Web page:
Syphilis

Antibiotic therapy, usually penicillin, given early in the pregnancy can be used to treat the infection and may prevent transmission to the infant.

Prognosis

Chlamydia

Without treatment, the most serious consequences of chlamydial infection are related to complications of premature delivery. Treatment of the mother with antibiotics during the third trimester can prevent premature delivery and the transfer of the infection to the baby. Infants treated with antibiotics for eye infection or pneumonia generally recover.

Cytomegalovirus

The chance for recovery after exposure to CMV is very good for both the mother and the infant. Exposure to CMV can be serious and even life threatening for mothers and infants whose immune systems are compromised, for example those receiving chemotherapy or who have HIV/AIDS. Those infants who develop birth defects after CMV exposure may have serious, lifelong complications.

Genital herpes

Once a woman or infant is infected, outbreaks of genital herpes sores can recur at any point during their lifetimes.

Hepatitis b

Infants treated at birth with immune globulin and the series of vaccinations will be protected from development of hepatitis B infection. Infants infected with hepatitis B develop a chronic, mild form of hepatitis and are at increased risk for developing liver disease.

Human immunodeficiency virus (hiv)

Treatment with AZT during pregnancy significantly reduces the chance that the infant will be infected with HIV from the mother.

Human papillomavirus

Once infected with HPV, there is a lifelong risk of developing warts and an increased risk of some cancers.

Rubella (german measles)

Infants exposed to rubella virus in the uterus are at high risk for severe birth defects including heart defects, blindness, and deafness.

Streptococcus

Infection of the urinary tract or genital tract of pregnant women can cause premature birth. Infants infected with GBS can develop serious, life-threatening infections.

Syphilis

Premature birth, birth defects, or the development of serious syphilis symptoms is likely to occur in untreated pregnant women.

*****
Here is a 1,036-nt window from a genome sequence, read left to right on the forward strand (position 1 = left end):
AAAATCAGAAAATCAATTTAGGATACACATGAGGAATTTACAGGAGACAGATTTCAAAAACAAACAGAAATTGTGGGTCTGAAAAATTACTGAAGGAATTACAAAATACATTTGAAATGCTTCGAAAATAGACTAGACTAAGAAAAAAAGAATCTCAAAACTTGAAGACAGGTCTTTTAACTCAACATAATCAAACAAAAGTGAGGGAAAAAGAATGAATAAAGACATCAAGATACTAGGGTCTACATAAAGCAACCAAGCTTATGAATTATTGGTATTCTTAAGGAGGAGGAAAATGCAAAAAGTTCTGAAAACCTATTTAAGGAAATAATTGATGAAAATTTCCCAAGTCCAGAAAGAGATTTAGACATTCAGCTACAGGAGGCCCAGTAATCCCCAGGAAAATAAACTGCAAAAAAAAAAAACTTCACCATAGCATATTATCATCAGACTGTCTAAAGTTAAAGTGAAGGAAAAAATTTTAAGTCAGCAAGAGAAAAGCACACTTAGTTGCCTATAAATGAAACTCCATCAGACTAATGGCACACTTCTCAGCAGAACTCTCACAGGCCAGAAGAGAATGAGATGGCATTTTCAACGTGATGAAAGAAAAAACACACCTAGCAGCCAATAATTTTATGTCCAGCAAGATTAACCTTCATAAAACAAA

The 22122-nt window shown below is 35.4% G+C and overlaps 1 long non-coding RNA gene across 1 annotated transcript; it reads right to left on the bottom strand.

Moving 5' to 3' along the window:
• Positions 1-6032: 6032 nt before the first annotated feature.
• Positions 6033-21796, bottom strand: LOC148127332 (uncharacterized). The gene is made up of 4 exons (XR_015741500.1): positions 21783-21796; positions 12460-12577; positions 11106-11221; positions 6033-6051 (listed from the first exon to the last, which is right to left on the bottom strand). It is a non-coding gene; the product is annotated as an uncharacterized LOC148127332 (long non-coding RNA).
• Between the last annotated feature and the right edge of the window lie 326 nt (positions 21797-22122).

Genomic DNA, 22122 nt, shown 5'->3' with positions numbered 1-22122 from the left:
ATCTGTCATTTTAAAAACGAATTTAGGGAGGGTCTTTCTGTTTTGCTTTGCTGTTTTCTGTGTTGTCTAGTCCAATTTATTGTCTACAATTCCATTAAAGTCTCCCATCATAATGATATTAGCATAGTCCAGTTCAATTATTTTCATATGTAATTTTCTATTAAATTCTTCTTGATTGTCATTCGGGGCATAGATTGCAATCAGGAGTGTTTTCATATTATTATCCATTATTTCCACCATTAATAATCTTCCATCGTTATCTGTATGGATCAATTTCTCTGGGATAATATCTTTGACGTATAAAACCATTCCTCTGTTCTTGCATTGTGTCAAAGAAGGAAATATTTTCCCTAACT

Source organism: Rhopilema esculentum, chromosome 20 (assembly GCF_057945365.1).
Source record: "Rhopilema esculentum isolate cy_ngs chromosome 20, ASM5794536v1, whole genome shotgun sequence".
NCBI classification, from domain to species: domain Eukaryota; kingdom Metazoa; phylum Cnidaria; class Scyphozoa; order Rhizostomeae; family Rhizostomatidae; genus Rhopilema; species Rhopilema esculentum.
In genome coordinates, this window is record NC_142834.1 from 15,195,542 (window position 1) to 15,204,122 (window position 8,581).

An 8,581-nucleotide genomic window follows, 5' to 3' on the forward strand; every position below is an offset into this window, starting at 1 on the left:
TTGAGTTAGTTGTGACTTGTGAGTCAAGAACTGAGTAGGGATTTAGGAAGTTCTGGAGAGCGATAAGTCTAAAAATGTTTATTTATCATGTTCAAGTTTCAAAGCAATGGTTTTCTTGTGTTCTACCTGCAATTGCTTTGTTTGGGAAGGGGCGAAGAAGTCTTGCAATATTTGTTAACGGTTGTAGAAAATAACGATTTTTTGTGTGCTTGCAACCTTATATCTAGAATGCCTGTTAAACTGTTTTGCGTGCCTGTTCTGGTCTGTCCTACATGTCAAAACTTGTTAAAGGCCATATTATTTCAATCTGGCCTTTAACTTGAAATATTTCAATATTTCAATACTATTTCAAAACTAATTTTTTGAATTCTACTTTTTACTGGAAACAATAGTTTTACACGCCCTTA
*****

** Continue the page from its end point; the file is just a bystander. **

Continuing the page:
Prevention

Use of a barrier method of contraceptive (condom) can prevent transmission of some of the infections. Intravenous drug use and sexual intercourse with infected partners increases the risks of exposure to most of these infections. Pregnant women can be tested for many of the bacterial or viral infections described; however, effective treatment may not be available to protect the infant. New studies show that a woman's nutritional status may contribute to her ability to fight off infections, particularly in cases of malnutrition. Proper prenatal care may improve outcomes and prevent some infections.

Key terms

Cesarean section — A surgical procedure in which an incision is made in a woman's abdomen to deliver the infant from the uterus.
Ectopic pregnancy — A condition that ends in miscarriage, in which the fertilized ovum attaches somewhere other than in the uterus (for example in the fallopian tube or abdomen).
Encephalitis — Inflammation or swelling of the brain.
Perinatal — The period of time around the time of pregnancy and delivery.
Pneumonia — An infection and inflammation of the lungs that usually causes shortness of breath, cough, fever, and chest pain.

Resources

Periodicals

Goldenberg, Robert L. "The Plausibility of Micronutrient Deficiency in Relationship to Perinatal Infection." The Journal of Nutrition May 2003: 1645S.
Morantz, Carrie A. "CDC Updates Guidelines for Prevention of Perinatal Group B Streptococcal Disease." American Family Physician March 1, 2003: 1121.
Peters, Vicki, et al. "Missed Opportunities for Perinatal HIV Prevention Among HIV-exposed Infants Born 1996–2000, Pediatric Spectrum of HIV Disease Cohort." Pediatrics May 2003: S1186.
References in periodicals archive ?
1% (100 infants) acquired HBV perinatal infections.
Congenital disorders sourcebook; basic consumer information about nonhereditary birth defects and disorders related to prematurity, gestational injuries, prenatal and perinatal infections, maternal health conditions during pregnancy, and birth complications.
During next year we will continue to expand our molecular test offering for critical blood stream and perinatal infections.
Human cytomegalovirus strains associated with congenital and perinatal infections.
Neonatal herpes simplex virus (HSV) infection is among the most severe perinatal infections.
Perinatal infections may therefore represent risk factors for PD.
One thing researchers agree on is that perinatal infections are generally transient.
Perinatal infections such as bacterial meningitis (BM) are one of the major factors associated with perinatal brain damage (1-4).
The Centers for Disease Control and Prevention estimates that the hepatitis B vaccine prevents annually nearly 7,000 perinatal infections, nearly 19,000 infections in infants and children up to age 9, and about 3,000 deaths that result from cirrhosis and liver cancer.
From 1995 to 1999, 161 cases were identified; 70 (43%) were perinatal infections, with a fetal mortality rate of 45%.
The CDC's main objectives in the Initiative are to decrease HIV incidence in 15- to 24-year-olds, reduce perinatal infections, decrease STDs, and build community support for people caring for children affected by AIDS.
Her research interests include group B streptococcal disease, evaluation of vaccines against meningitis and pneumonia, and prevention of perinatal infections.